To strengthen the foundation of this house
Weakened by debts. Such hopes rose in my hearts
And died in me. Now I am set to travel forth,
Drawn by desire. With God above
And courage, my friend, I shall overcome hurdles,
While doing good, should some misfortune strike,
Should I die on the way , ah, my love,
Once again beyond this earth, in heaven,
We'll meet again.( p. 70)
            The poet Devkota had not travelled to Lhasa of Tibet. However, the picture of the road, its surroundings and of Lhasa proper are vivid and stunning. It compares well with the real descriptions of today. Having taken leave from the bereaved Muna, Madan left for the destination; the poet describes the long and arduous journey in these words:
            Over the thorny paths and mountains,
            Steep climbs and myriad hurdles,
            The dirt-'n-rock road to Lhasa lies
            All bare and deserted. The fog lies thick,
            Snow fills the ground and poison flowers bloom.
            It drizzles even as the icy winds blow.
            Tombstones and monasteries of Lamas
            Travelers with round shaven heads
            Lying beside the road.
            …..
            Cold foliage form makeshift beds
            The teeth chatter with cold
            And rice remains uncooked
            Bearing many hardships on the way
            Under the spell of his destination,
Madan has clear waking dreams of Lhasa

Imagination paints with enchantment
Scenes from far away; from the road he sees
Lhasa city shine with strange glow.
At last a big, golden roof gleamed lovely
in the evening . Beneath Potala
near the meadows, Lhasa smiled. Like hill,
that touches the sky was this huge palace
of Dalai lama made of gold-tinged copper
golden roof. Yak-tail curtains
When he goes to Lhasa he presents a vivid description of the highland and the exquisite beauty of nature. The journey is extremely difficult. Many years later, he returns to his homeland of Kathmandu from Lhasa. On the way he fell ill and lay on the death bed when a Bhote local treated him and showed kindness. The Bhote character stands as a symbol of humanity. Devkota has tried to show that not power and pelf but human heart is great. Not caste and creed but humanity is worshipped.
            Madan returns home but unfortunately his beloved Muna was dead and mother was gone. He should not have left his homeland of Kathmandu, better he would have stayed and survived on frugal food. In fact he had gone to Tibet like this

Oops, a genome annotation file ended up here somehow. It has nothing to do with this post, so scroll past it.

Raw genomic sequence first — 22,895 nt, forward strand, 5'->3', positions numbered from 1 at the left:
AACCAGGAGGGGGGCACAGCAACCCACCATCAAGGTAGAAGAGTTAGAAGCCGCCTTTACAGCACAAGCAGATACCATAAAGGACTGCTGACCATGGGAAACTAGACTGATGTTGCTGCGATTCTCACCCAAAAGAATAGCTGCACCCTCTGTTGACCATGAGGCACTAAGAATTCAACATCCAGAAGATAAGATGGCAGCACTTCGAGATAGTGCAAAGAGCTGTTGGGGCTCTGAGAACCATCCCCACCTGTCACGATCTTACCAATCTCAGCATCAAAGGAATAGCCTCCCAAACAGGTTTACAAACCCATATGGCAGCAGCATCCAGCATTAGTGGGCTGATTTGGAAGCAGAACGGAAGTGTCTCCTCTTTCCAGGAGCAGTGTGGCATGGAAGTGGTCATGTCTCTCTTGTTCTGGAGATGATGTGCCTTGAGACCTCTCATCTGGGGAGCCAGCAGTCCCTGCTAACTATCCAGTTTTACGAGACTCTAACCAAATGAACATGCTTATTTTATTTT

Gold is merely the dirt of hand
            What can you do with wealth
            Better live on coarsest of meals
            And pass your life happily.
The core message of this is what Lord Rama says in the Ramayana, Mother and motherland are greater than heaven. But since time immemorial, Nepalese youth have left their land and spent their youthful days in Tibet, Bhutan, Burma, Hong Kong. And now they have scattered in many parts of the world, mostly the Gulf and the UK, USA and Australia. Almost one fourth of the total population have been living in different diasporas or are ever migrating from country to country. Nepali is now known as most wandering, migratory race. Maybe because of poverty and ignorance, mostly because of oppression, deprivation, unrest and struggles in every decade have forced them to leave.
            We have a traceable record of history that Songtsen Gampo (617-650) the great king of Tibet married Bhrikuti Devi the Lichhavi princess of Nepal. She took with her the seed of Buddhism, and later on Arniko the great artist went to China and built the white dagoba temple. These are great remarkable traces of history, now almost legendary.

Sotala
Sotala is a Nepali novel written by Dor Bahadur  Bista, former Ambassador to Tibet. The Sotala is a term of address in Tibetan used for males. Here, the chief character is addressed sometimes as Sotala. Its locale is Tibet and the characters are Nepali and Tibetan both. It was first published in 1976. It’s a wonderful combination of reality and fancy of a great anthropologist, historian and writer of Nepal.